Staff editorial: Another year, another robbery, another carjacking
We’re a few weeks into the new semester, but we’re still dealing with a familiar problem: crime near campus.
Wednesday morning, the Danforth Campus went into lockdown after a Washington University employee reported being robbed on the platform of the Big Bend MetroLink station. And Tuesday night, there was yet another carjacking in the Skinker-DeBaliviere neighborhood, on the 6100-block of Waterman Boulevard.
But, while all students were notified about the campus lockdown, most heard nothing from the University about the carjacking incident. Despite multiple calls from our Editorial Board for these alerts to go out to the full student body, the University currently sends alerts only to students living within the immediate vicinity of a crime.
In light of the latest crime incidents, we urge the University to start sending out crime reports to all students, regardless of where they live.
As we’ve mentioned in the past, students frequent neighborhoods besides the ones where they live. Students may be in the vicinity of a crime even if they don’t live in that area. Furthermore, there seem to be inconsistencies with regard to the email lists. This might be due to student error—local addresses not being updated on WebSTAC—but it still leaves open the possibility of residents never learning that a crime occurred near their homes.
While crime alerts go up on the Washington University Police Department’s website fairly quickly, students who don’t receive the emails are quite unlikely to check the site. Thus, they may only learn of incidents through word of mouth—even if they’d been mere blocks from an incident when it occurred. This puts people at potential risk and means students lack full information when making decisions that may impact their safety.
Communication is key: If students know more about what’s going on, they are better able to take safety precautions. Although the University has sent out plenty of emails with safety tips—like carrying a whistle, choosing well-lit paths and staying alert—it’s concerning that many incidents may go unnoticed by students, leaving them unaware of crime in their general vicinity until it’s too late.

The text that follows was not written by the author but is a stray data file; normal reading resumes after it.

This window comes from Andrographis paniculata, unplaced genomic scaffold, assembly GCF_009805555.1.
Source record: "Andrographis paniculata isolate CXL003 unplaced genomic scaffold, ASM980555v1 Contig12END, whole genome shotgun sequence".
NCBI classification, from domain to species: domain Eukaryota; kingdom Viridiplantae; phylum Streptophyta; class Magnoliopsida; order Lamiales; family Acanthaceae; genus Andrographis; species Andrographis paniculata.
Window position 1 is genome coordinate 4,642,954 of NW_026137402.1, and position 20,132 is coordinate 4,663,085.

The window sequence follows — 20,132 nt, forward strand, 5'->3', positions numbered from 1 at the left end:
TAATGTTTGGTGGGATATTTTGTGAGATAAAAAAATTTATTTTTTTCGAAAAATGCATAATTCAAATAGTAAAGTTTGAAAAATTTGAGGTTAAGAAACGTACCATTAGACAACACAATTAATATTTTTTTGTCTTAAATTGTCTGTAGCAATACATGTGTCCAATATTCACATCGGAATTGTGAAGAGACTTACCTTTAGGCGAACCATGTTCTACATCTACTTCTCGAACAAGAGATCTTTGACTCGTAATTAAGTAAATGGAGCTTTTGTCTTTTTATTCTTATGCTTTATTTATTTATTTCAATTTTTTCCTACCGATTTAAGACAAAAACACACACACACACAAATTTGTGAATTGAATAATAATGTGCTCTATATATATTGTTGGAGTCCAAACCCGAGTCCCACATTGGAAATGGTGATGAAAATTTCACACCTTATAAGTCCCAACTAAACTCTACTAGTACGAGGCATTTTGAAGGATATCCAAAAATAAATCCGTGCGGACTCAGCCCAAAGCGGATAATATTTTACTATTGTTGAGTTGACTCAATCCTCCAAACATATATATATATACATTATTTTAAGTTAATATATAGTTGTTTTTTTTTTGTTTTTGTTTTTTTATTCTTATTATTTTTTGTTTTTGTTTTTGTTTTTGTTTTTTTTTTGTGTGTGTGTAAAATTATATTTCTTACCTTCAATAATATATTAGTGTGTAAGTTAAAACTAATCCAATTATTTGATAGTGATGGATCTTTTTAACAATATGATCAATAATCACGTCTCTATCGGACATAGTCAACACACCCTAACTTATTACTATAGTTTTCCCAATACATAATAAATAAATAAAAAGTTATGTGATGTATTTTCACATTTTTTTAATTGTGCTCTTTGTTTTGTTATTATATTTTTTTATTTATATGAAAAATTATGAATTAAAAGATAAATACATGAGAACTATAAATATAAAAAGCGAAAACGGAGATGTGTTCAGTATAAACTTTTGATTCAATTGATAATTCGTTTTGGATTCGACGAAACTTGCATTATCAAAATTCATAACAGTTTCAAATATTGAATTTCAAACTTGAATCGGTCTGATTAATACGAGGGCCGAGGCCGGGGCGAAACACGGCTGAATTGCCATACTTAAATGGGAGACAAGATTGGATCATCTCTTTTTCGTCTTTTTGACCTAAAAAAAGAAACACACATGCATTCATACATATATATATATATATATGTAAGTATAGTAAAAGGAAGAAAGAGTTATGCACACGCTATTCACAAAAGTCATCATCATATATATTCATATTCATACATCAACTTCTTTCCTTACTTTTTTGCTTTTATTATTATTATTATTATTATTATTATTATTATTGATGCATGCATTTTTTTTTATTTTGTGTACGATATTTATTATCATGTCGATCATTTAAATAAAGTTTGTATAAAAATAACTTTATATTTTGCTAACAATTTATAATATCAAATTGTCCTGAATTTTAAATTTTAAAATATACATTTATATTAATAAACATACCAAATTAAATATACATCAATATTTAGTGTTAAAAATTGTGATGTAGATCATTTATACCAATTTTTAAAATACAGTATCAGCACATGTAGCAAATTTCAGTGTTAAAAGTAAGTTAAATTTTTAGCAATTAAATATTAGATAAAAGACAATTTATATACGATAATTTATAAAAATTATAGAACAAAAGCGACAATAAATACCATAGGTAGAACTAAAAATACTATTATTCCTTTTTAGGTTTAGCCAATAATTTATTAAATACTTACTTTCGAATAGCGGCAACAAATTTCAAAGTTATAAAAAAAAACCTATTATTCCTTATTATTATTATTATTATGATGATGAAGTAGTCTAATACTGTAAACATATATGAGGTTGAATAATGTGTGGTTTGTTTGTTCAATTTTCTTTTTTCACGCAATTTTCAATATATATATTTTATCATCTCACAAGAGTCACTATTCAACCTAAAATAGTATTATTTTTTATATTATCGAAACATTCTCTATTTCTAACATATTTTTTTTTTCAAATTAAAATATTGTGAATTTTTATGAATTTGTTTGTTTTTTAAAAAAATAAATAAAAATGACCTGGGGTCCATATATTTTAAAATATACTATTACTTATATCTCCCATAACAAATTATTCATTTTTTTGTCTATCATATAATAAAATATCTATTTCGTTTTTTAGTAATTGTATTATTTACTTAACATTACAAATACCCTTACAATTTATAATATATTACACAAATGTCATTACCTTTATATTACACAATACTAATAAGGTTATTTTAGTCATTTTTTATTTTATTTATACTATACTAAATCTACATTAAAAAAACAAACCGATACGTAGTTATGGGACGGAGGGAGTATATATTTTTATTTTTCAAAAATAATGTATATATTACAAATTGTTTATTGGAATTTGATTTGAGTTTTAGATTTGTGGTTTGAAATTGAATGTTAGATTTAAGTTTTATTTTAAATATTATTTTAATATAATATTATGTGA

After several instances of crime in the neighborhoods surroundings the University, Wash. U. partnered with Uber last semester. This was never meant to be a long-term solution, and we understand why the University discontinued the program at the semester’s end. Wash. U. explained from the start that the Uber partnership would only be temporary, but the carjacking and robbery that happened this week indicate that crime is still a major issue.
Our Editorial Board wants to remind you of the safety options that still exist. The Campus2Home shuttle leaves from Mallinckrodt Center every 30 minutes, on the top of the hour and at half past. Students can take Campus2Home, which drops you right in front of your door, from 9 p.m. to 2 a.m. each night. There’s also Noonlight, a personal safety app you can download free of charge, which functions as a personal blue light. And finally, Wash. U. has extended the hours of the Campus Circulator through 4 a.m. for the spring semester.
For those impacted by the latest instances, the crime issue feels as real as ever—and if Uber provided some physical or mental relief, that relief is gone. The least Wash. U. can do is communicate what’s going on in the area.